We haven’t paid all that much attention to the California Mathematics Framework, except for noting Jo Boaler (and Keith Devlin) making an idiot of herself again (ditto Devlin). We’re too busy with the local clowns. Greg Ashman, however, has noted a remarkable new front in the war over CMF, and it is worth highlighting. Continue reading “Brian Conrad Rips into the California Mathematics Framework”
Yesterday we wrote about Jo Boaler, her latest own goal and some of her checkered history. But her defenders are coming out as well to, well, defend her. Fair enough. Except, that their defense is dishonest and farcical. As it must be.
Yesterday, Keith Devlin took time off from trying to start World War III to retweet support for Boaler:
Continue reading “Professor Smarts Defends Professor Karen”
There’s something poetically unfair about Jo Boaler being whacked this way and that for gouging some poor school district, and for threatening a black guy with calling the cops. The gouging was real and the threat was undeniable, and undeniably nasty, but none of it was surprising for Boaler and none of it was the point. Her gouging and her being a Professor Karen are not the main reasons why the people now whacking Boaler are so enjoying whacking her. But, God it is fun to watch, and God she deserves it. Continue reading “Jo Boaler Shows Her True Colours, Again”
This is our final excerpt from Teaching Mathematics at Secondary Level Tony Gardiner’s 2016 commentary and guide to the English Mathematics Curriculum. (The first two excerpts are here and here.) It is a long and beautifully clear discussion of the nature of problem-solving, and its proper place in a mathematics curriculum (pp 63-73). (For Australia’s demonstration of improper placement, see here, here and here.)
Our first excerpt from Tony Gardiner’s Teaching Mathematics at Secondary Level is here. Our second excerpt is a short remark on “financial mathematics” in a mathematics curriculum (p 75). The relevance to Australia’s draft curriculum is obvious.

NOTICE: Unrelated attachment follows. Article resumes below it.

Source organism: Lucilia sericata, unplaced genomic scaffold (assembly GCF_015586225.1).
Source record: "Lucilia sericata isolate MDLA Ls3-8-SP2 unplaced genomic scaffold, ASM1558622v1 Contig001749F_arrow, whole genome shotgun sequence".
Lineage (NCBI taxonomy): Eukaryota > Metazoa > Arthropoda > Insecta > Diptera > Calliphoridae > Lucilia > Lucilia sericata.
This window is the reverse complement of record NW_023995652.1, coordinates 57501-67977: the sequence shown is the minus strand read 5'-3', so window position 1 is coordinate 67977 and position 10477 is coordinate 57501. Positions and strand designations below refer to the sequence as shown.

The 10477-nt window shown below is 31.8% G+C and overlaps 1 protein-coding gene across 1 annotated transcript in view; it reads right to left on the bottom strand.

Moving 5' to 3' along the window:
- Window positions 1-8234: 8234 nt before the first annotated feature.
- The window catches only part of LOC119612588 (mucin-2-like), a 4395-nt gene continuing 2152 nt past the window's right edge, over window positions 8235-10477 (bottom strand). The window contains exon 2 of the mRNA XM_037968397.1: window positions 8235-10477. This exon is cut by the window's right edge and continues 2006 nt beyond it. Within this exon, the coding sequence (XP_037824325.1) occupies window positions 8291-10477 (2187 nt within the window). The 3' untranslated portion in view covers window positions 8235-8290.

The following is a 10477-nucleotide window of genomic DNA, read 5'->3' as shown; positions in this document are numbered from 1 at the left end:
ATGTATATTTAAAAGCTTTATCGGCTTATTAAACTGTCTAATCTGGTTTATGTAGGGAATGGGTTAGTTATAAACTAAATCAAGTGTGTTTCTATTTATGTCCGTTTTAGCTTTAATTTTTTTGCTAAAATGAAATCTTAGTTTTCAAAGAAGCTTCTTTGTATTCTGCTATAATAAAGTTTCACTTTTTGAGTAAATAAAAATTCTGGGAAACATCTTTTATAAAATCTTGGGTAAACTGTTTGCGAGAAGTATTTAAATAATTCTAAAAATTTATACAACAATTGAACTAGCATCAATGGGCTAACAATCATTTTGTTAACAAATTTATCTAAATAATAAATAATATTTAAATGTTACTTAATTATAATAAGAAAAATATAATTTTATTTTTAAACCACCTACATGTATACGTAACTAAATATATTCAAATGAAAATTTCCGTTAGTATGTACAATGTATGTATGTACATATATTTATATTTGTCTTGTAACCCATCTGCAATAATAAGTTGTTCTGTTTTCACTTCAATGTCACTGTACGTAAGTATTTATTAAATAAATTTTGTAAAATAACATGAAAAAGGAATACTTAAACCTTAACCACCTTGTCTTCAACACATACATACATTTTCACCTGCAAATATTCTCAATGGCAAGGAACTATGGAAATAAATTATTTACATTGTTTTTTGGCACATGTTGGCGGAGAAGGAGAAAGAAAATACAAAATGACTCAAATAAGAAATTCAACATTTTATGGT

It’s been a while. We’ve been trying hard to get out a long, long post on ACARA and the draft curriculum. (Working title: Moby Albatross). We also had a great WitCH planned, but that was torpedoed by Simon the Likeable. For now, we’ll keep readers occupied with some excerpts from the writing of Tony Gardiner.
Gardiner is an English icon, sort of a one-man AMT, but without the foot-shooting. Previously, we wrote about Gardiner’s and Alenxandre Borovik’s beautiful (and free) book, The Essence of Mathematics Through Elementary Problems. Then a few weeks ago, we posted a “puzzle” from Gardiner’s book, Teaching Mathematics at Secondary Level.
Written in 2016, TMSL is Gardiner’s commentary and guide to the English Mathematics Curriculum, with a particular focus early secondary school (Key Stage 3). Although framed around a specific curriculum, much of TMSL is written from a more general perspective. In particular, Chapter 2.3 of TMSL is on problem solving and the manner in which problem solving can fit, or misfit, in a mathematics curriculum. We shall excerpt this chapter in three posts, beginning with two short passages and concluding with the main content of the chapter. Our first excerpt is on the importance of exactness in a mathematics curriculum (pp 73-75).